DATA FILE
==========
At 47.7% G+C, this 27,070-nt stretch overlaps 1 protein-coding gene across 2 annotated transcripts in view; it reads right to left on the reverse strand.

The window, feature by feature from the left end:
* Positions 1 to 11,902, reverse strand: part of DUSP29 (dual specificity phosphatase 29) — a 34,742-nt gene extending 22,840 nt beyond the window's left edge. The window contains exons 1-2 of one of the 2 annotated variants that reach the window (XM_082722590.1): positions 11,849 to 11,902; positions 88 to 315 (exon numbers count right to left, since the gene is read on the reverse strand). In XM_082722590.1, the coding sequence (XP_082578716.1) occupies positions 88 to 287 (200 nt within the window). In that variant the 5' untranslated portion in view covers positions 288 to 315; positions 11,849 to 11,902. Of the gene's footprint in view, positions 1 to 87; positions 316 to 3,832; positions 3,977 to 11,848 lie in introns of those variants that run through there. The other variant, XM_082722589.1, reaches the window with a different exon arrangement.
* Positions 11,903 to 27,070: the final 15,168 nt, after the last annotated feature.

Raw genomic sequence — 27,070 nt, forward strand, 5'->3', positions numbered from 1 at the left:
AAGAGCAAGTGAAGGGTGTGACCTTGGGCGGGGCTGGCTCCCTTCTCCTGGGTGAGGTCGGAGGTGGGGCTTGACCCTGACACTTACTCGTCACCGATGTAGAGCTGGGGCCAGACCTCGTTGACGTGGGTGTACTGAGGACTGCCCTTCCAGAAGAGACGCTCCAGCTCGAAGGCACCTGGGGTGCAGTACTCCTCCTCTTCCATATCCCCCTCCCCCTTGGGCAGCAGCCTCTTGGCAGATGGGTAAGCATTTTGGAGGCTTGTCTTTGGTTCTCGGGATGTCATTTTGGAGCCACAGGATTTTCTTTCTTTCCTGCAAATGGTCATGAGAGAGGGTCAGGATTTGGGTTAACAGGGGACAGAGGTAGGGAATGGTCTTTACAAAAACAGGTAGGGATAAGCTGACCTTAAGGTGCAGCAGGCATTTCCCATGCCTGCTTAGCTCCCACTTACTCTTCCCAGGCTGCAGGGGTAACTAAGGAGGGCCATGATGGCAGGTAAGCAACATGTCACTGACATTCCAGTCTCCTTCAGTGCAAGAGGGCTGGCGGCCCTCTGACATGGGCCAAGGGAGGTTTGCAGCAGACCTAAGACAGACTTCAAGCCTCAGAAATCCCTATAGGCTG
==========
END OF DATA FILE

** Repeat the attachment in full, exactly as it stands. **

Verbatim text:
At 47.7% G+C, this 27,070-nt stretch overlaps 1 protein-coding gene across 2 annotated transcripts in view; it reads right to left on the reverse strand.

The window, feature by feature from the left end:
* Positions 1 to 11,902, reverse strand: part of DUSP29 (dual specificity phosphatase 29) — a 34,742-nt gene extending 22,840 nt beyond the window's left edge. The window contains exons 1-2 of one of the 2 annotated variants that reach the window (XM_082722590.1): positions 11,849 to 11,902; positions 88 to 315 (exon numbers count right to left, since the gene is read on the reverse strand). In XM_082722590.1, the coding sequence (XP_082578716.1) occupies positions 88 to 287 (200 nt within the window). In that variant the 5' untranslated portion in view covers positions 288 to 315; positions 11,849 to 11,902. Of the gene's footprint in view, positions 1 to 87; positions 316 to 3,832; positions 3,977 to 11,848 lie in introns of those variants that run through there. The other variant, XM_082722589.1, reaches the window with a different exon arrangement.
* Positions 11,903 to 27,070: the final 15,168 nt, after the last annotated feature.

Raw genomic sequence — 27,070 nt, forward strand, 5'->3', positions numbered from 1 at the left:
AAGAGCAAGTGAAGGGTGTGACCTTGGGCGGGGCTGGCTCCCTTCTCCTGGGTGAGGTCGGAGGTGGGGCTTGACCCTGACACTTACTCGTCACCGATGTAGAGCTGGGGCCAGACCTCGTTGACGTGGGTGTACTGAGGACTGCCCTTCCAGAAGAGACGCTCCAGCTCGAAGGCACCTGGGGTGCAGTACTCCTCCTCTTCCATATCCCCCTCCCCCTTGGGCAGCAGCCTCTTGGCAGATGGGTAAGCATTTTGGAGGCTTGTCTTTGGTTCTCGGGATGTCATTTTGGAGCCACAGGATTTTCTTTCTTTCCTGCAAATGGTCATGAGAGAGGGTCAGGATTTGGGTTAACAGGGGACAGAGGTAGGGAATGGTCTTTACAAAAACAGGTAGGGATAAGCTGACCTTAAGGTGCAGCAGGCATTTCCCATGCCTGCTTAGCTCCCACTTACTCTTCCCAGGCTGCAGGGGTAACTAAGGAGGGCCATGATGGCAGGTAAGCAACATGTCACTGACATTCCAGTCTCCTTCAGTGCAAGAGGGCTGGCGGCCCTCTGACATGGGCCAAGGGAGGTTTGCAGCAGACCTAAGACAGACTTCAAGCCTCAGAAATCCCTATAGGCTG